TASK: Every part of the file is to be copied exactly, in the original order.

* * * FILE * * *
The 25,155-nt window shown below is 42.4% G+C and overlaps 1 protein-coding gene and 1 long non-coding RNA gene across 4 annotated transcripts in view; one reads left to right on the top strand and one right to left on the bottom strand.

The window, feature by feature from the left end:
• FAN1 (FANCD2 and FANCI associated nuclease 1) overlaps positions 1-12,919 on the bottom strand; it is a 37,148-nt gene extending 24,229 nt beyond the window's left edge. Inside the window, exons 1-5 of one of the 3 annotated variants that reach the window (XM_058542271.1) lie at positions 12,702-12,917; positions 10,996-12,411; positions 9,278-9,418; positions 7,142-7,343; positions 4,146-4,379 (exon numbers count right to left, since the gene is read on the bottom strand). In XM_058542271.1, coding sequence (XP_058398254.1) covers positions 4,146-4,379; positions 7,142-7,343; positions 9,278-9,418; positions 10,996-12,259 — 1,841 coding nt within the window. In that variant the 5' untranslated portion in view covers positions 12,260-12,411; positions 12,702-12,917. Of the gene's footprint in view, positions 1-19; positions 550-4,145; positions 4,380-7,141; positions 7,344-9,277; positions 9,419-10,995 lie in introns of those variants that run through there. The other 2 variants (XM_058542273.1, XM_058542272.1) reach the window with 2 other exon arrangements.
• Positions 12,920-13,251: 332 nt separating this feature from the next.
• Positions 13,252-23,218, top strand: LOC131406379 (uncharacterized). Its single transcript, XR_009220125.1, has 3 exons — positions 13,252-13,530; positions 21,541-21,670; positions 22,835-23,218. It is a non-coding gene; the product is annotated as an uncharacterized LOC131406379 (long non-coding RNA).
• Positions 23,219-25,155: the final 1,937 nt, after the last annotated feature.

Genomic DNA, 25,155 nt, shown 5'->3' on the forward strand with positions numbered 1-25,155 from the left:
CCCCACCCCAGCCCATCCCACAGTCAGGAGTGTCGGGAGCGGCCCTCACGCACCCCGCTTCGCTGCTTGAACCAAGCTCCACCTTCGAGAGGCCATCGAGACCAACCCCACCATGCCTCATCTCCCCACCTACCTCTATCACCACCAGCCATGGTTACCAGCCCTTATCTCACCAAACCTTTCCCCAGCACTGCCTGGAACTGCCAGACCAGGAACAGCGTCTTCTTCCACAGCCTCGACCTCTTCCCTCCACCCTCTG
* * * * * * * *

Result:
The 25,155-nt window shown below is 42.4% G+C and overlaps 1 protein-coding gene and 1 long non-coding RNA gene across 4 annotated transcripts in view; one reads left to right on the top strand and one right to left on the bottom strand.

The window, feature by feature from the left end:
• FAN1 (FANCD2 and FANCI associated nuclease 1) overlaps positions 1-12,919 on the bottom strand; it is a 37,148-nt gene extending 24,229 nt beyond the window's left edge. Inside the window, exons 1-5 of one of the 3 annotated variants that reach the window (XM_058542271.1) lie at positions 12,702-12,917; positions 10,996-12,411; positions 9,278-9,418; positions 7,142-7,343; positions 4,146-4,379 (exon numbers count right to left, since the gene is read on the bottom strand). In XM_058542271.1, coding sequence (XP_058398254.1) covers positions 4,146-4,379; positions 7,142-7,343; positions 9,278-9,418; positions 10,996-12,259 — 1,841 coding nt within the window. In that variant the 5' untranslated portion in view covers positions 12,260-12,411; positions 12,702-12,917. Of the gene's footprint in view, positions 1-19; positions 550-4,145; positions 4,380-7,141; positions 7,344-9,277; positions 9,419-10,995 lie in introns of those variants that run through there. The other 2 variants (XM_058542273.1, XM_058542272.1) reach the window with 2 other exon arrangements.
• Positions 12,920-13,251: 332 nt separating this feature from the next.
• Positions 13,252-23,218, top strand: LOC131406379 (uncharacterized). Its single transcript, XR_009220125.1, has 3 exons — positions 13,252-13,530; positions 21,541-21,670; positions 22,835-23,218. It is a non-coding gene; the product is annotated as an uncharacterized LOC131406379 (long non-coding RNA).
• Positions 23,219-25,155: the final 1,937 nt, after the last annotated feature.

Genomic DNA, 25,155 nt, shown 5'->3' on the forward strand with positions numbered 1-25,155 from the left:
CCCCACCCCAGCCCATCCCACAGTCAGGAGTGTCGGGAGCGGCCCTCACGCACCCCGCTTCGCTGCTTGAACCAAGCTCCACCTTCGAGAGGCCATCGAGACCAACCCCACCATGCCTCATCTCCCCACCTACCTCTATCACCACCAGCCATGGTTACCAGCCCTTATCTCACCAAACCTTTCCCCAGCACTGCCTGGAACTGCCAGACCAGGAACAGCGTCTTCTTCCACAGCCTCGACCTCTTCCCTCCACCCTCTG